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Monday December 11th 2017

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Morningside debuts new e-sports program

Overwatch_logo (12.6.16) By Blake Meacham–Over the past few years, the United States has experienced an uprising of a new sport. This sport isn’t played on a court or a field, and it doesn’t use bats or balls or nets. Rather, it’s played in a room of any size, and the equipment used to compete is a computer and a keyboard.

E-Sports is sweeping the nation, and a number of colleges and universities are beginning to build programs that showcase students playing video games competitively.

Dean Stevens, computer science, saw Robert Morris University in Illinois create one of the first collegiate E-Sports programs in the country. The program not only began to compete against other schools, but they also handed out scholarships to students that were able to play for the team. Stevens immediately realized that he wanted to create an E-Sports program as well.

“I went to the administration here at Morningside a couple of years ago and they gave it some serious thought for a while,” explained Stevens. “They decided they approved and would provide funding, and now here we are.”

Stevens is the head of the Video Game Institute of Education and Research that does research on the effect that video games have on human subjects, especially young adults. Based on his research, he firmly believes that competitive video games are the “wave of the future.”

Stevens and a group of more than a dozen students built their “battlefield,” otherwise known as the E-Sports Nexus, on campus in Roadman Hall. They used the funding that the school has given them to put together sleek, impressive looking monitors and towers for students to efficiently and effectively master their craft.

While Dean is coaching and advising these students, they haven’t been able to officially compete yet, and more than likely won’t be able to until the 2017-2018 school year. However, Stevens schedules weekly meetings where he and the club can meet up and play “pick-up games” as well as discuss strategy.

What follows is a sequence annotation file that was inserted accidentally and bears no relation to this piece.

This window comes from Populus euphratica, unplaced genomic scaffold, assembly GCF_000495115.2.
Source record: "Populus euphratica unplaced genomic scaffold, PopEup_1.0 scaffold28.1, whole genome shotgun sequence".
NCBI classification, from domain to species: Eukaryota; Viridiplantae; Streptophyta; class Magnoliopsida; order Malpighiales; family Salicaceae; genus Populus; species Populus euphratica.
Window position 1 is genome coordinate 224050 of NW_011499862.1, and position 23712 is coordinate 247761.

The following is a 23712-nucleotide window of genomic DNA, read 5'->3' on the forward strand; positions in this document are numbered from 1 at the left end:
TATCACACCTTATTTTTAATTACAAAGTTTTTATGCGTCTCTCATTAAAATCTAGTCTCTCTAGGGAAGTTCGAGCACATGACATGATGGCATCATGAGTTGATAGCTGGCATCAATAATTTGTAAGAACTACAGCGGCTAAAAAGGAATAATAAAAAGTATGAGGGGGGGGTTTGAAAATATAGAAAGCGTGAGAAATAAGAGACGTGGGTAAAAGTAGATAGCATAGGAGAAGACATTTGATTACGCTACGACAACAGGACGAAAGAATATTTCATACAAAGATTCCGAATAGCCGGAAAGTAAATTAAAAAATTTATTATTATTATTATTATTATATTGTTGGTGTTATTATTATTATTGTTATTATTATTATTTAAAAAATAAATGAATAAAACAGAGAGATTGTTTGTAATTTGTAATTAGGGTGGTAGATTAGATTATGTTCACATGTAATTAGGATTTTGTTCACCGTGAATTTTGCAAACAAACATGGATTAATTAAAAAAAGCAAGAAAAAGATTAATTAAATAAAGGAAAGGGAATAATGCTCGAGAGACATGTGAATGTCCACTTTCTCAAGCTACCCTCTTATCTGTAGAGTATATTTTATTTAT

Stevens’ E-Sports group is one of the founders of the National Association of Collegiate E-Sports, which is joined by other NAIA and NCAA E-Sports teams that will eventually compete against one another.

“All of our competitions are done virtually—we don’t have to drive miles and miles to meet up and compete against each other. We basically meet up on a Saturday… it’s our best five against their best five,” said Stevens, detailing how a typical day of competition would look.

“The NACE [National Association of Collegiate E-Sports] is adding new members all the time. They could be anywhere from PAC-12 like the University of California or Oregon. They could even be GPAC schools, like Midland who just made an E-Sports program.”

Although the Morningside Team is in its infancy, they consider their pick-up games as practice. They’re playing two different games right now—League of Legends and Overwatch. Eventually, one of those games could be the game they choose to compete with on the national level. Right now, though, they’re just trying to get more students interested.

“I’m more focused on generating interest and having fun,” admitted Stevens. “We’re already built a solid team, and once our program gains in popularity and success, we can even begin to recruit students to play for us.”

To prove even further that this program is a serious one, those that are interested in joining Morningside’s E-Sports team can be endowed a scholarship for up to $5,000, just like every other sports program on campus. With an offer like that, one should expect to hear the term “E-Sports” used more often around campus.